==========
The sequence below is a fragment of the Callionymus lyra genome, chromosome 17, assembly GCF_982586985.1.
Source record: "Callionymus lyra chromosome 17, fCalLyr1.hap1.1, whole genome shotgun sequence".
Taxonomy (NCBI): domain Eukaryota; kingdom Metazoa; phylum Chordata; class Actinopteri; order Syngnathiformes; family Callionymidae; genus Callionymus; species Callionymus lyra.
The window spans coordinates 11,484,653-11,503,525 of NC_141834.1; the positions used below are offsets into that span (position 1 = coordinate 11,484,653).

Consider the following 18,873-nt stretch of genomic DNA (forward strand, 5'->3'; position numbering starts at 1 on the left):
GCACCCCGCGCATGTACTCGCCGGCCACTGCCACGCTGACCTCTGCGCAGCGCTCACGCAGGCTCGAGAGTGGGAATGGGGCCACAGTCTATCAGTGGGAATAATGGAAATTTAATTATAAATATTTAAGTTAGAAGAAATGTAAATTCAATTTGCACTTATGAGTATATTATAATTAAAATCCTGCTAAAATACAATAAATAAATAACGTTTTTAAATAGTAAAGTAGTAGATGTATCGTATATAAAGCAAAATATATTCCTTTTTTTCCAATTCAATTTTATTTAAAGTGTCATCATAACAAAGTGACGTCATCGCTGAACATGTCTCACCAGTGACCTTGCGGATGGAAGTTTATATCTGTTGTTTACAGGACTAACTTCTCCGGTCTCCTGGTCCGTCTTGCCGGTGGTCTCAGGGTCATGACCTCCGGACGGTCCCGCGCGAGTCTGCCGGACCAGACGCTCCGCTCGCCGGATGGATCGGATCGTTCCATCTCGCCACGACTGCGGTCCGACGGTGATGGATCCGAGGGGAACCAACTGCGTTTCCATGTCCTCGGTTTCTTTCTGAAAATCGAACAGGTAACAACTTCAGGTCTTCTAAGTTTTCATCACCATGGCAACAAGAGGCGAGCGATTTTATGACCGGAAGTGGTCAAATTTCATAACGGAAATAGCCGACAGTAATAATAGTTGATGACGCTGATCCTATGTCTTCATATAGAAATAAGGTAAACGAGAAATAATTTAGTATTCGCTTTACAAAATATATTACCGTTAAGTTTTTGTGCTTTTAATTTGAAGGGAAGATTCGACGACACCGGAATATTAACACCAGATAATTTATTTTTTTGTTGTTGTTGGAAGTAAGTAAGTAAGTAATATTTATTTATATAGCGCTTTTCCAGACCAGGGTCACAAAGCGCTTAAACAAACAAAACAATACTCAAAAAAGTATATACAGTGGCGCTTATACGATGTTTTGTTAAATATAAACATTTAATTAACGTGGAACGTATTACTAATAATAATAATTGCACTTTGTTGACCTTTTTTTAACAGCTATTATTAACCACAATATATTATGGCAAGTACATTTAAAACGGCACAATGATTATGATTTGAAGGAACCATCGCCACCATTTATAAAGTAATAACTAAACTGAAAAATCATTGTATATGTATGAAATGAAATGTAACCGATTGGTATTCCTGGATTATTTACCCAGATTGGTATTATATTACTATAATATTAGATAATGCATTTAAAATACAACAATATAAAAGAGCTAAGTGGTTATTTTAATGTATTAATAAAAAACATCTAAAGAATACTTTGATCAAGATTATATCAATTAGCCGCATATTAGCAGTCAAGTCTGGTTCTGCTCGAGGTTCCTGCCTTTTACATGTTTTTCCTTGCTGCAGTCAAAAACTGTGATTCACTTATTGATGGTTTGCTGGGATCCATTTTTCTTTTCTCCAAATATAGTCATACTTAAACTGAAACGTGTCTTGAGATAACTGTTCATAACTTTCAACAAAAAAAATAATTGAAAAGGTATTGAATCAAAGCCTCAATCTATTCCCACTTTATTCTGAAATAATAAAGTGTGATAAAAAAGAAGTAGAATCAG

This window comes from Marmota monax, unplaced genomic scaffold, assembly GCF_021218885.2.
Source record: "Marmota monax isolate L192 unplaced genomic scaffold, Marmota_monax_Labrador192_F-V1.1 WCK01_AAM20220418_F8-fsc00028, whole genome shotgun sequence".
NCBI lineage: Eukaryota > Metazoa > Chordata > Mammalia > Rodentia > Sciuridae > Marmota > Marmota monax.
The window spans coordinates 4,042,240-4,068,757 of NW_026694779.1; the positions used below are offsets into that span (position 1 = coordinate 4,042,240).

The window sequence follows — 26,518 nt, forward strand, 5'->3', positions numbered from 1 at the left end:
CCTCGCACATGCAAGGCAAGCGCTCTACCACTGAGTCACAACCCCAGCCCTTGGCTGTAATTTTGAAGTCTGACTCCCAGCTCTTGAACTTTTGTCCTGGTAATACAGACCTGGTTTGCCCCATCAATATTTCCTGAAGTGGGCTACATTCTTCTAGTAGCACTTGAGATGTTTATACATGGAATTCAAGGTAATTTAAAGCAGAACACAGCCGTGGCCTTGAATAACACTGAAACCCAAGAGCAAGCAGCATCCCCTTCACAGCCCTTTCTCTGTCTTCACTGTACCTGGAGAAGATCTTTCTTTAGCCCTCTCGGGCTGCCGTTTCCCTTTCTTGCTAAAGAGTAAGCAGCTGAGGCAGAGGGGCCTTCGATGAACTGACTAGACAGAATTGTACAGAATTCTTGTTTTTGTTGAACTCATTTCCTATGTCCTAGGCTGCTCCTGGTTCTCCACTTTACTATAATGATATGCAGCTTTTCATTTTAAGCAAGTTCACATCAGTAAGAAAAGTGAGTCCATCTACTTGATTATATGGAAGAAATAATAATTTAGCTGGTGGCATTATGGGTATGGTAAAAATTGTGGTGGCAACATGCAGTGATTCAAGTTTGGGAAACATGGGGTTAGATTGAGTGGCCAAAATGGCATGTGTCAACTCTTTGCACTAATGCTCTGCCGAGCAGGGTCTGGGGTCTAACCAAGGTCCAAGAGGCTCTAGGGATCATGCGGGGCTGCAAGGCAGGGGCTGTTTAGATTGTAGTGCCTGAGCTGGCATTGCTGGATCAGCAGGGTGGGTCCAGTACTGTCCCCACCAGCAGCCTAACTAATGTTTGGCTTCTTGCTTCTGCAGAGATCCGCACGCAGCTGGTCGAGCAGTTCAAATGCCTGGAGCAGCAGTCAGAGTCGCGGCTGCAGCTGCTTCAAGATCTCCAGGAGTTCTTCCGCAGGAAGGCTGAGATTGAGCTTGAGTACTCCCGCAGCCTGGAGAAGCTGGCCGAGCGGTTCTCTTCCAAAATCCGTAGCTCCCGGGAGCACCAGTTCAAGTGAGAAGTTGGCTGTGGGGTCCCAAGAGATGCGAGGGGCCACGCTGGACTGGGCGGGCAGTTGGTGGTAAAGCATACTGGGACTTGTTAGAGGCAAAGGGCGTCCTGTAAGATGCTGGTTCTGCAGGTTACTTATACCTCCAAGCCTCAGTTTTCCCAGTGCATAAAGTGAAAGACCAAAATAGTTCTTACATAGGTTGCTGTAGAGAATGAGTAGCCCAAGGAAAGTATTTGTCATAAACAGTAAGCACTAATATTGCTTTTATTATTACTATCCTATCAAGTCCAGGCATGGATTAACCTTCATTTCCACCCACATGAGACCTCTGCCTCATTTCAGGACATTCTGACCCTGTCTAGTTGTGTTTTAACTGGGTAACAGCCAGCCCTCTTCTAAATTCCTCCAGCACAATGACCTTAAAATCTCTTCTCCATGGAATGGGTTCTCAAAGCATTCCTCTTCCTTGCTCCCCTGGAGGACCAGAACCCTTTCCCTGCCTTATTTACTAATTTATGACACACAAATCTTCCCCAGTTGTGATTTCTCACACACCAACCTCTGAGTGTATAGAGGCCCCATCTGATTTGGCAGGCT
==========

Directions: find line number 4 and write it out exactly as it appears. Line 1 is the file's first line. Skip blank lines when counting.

The window spans coordinates 11,484,653-11,503,525 of NC_141834.1; the positions used below are offsets into that span (position 1 = coordinate 11,484,653).